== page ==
VAC PA80/80 power amplifier Page 4

Emotional breakdown
Toward the end of my audition, the PA80/80 failed. I was listening to a test pressing of Analogue Productions' Lay Me Down by Nancy Bryan (AAPO 2002) when things went quiet. Glancing up, I noticed that the biasing lights were extinguished. Hmmm, I thought, the preamp must have passed some DC. I'll just change the fuse. Repeated attempts to power up the amp—with tubes in place and without—just blew a handful of fuses. Notice how uneventful the failure was: it just muted and powered down—no rude noises and speaker pyrotechnics. I'm impressed. The amplifier has gone back to VAC, and we'll publish their findings next month. TJN had a different PA80/80 shipped overnight air so he could do the measurements.

C-J comparisons
Once the VAC went down, I put my longtime reference power amplifier, the Conrad-Johnson Premier Eleven A, back into the system. This amplifier, which costs $700 more than the PA80/80, provided an instructive contrast to it. While retaining many of the tube virtues, the Premier Eleven A sounds even less like a classic tube product than the VAC does—it's more extended at the frequency extremes, which also gives it a tauter, leaner sound. Its deeper, slightly more controlled bass lacks the midbass punch that gives the PA80/80 much of its drive. Many will prefer the '80 for the excitement generated by that punchy propulsiveness. But the C-J has a degree of harmonic refinement that I value immensely and that the PA80/80, for all of its juicy, visceral impact, lacks.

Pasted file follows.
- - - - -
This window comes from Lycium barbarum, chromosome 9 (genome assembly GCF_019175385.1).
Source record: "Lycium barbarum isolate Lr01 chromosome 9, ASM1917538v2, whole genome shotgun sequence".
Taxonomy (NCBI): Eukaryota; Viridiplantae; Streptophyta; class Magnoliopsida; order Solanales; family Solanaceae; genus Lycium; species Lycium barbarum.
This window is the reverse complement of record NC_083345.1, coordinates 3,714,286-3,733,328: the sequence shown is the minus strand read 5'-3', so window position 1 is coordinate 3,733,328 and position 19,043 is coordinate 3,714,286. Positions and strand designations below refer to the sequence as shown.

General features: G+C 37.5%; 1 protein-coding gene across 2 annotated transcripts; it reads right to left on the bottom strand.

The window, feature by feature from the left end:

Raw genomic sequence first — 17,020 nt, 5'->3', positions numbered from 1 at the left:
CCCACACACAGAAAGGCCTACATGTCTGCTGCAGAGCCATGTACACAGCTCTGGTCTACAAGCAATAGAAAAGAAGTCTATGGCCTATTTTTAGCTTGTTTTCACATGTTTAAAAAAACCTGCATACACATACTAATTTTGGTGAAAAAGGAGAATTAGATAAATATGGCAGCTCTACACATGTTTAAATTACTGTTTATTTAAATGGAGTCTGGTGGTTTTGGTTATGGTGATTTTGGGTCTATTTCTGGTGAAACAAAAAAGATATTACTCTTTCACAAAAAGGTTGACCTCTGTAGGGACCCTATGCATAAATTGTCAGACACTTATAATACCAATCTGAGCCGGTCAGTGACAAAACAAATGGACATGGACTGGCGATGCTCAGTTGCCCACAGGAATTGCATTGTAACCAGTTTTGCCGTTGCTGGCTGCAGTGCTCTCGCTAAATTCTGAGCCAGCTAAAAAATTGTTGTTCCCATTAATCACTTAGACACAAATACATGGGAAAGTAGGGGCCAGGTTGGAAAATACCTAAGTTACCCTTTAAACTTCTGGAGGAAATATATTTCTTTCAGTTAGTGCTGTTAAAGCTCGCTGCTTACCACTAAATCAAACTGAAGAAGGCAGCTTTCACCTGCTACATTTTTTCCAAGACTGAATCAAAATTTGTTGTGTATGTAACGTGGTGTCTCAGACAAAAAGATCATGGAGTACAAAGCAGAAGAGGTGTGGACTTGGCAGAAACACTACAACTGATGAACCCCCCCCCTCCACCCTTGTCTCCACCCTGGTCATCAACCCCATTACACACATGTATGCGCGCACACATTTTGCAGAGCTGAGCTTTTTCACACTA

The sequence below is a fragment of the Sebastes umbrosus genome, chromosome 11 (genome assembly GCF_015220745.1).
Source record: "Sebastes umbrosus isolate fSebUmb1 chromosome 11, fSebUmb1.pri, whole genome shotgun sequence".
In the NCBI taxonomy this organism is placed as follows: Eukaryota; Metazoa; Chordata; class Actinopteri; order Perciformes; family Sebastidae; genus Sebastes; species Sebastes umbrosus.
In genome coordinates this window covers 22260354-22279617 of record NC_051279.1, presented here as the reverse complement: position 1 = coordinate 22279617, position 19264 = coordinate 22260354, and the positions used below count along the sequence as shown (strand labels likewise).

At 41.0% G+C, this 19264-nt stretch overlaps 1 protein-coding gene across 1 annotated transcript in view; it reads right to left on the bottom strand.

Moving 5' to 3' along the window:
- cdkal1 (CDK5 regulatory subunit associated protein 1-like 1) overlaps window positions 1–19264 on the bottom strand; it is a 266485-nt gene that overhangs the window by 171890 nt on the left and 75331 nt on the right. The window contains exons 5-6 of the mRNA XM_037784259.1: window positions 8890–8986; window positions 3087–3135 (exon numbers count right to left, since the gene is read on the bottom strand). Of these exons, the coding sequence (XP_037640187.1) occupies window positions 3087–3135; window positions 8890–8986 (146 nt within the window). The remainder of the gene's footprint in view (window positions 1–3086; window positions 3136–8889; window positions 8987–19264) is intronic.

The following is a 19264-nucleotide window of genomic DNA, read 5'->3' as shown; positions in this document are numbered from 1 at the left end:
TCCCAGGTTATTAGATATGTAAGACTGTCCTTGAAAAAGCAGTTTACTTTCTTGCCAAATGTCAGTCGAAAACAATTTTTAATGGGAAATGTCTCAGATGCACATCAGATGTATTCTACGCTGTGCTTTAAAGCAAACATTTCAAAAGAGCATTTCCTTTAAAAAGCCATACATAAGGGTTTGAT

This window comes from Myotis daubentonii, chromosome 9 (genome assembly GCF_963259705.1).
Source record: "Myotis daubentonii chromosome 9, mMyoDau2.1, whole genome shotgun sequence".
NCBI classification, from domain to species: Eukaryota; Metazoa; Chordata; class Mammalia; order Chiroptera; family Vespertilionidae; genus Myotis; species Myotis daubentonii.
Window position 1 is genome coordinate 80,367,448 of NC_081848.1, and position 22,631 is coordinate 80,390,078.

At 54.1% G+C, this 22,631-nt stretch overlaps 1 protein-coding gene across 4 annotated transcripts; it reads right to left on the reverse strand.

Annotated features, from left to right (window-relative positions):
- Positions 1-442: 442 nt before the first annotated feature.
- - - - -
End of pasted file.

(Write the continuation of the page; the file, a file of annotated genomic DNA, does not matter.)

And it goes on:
For years, tube-lovers and solid-state fanciers have had a rich debate over the merits of their respective preferences. These days, that debate has gotten a lot more complicated, as the distinctive sounds of each have given way to a far richer diversity within each category. It would be too simplistic to say that the C-J leans toward the solid-state camp in its frequency extension, while the VAC exhibits more of that classic lush tubey sound—but there would be a kernel of truth to that reduction.

The shorthand of emotion
In the final analysis, I could surrender myself to the VAC PA80/80 and wallow in its revelation of the emotional truth of musical performance with nary a regret. It's extremely well-constructed. The 80/80 offers good value in today's market and is certainly competitive with products costing more. It recalls the glorious tube sound of the past, while offering thoroughly modern conveniences such as exceptional silence and easy-to-adjust biasing. It may not be the amplifier for everybody, but that statement applies to every amplifier I've ever heard. If you think of music as a form of emotional communication, however, this could well be the amp for you.

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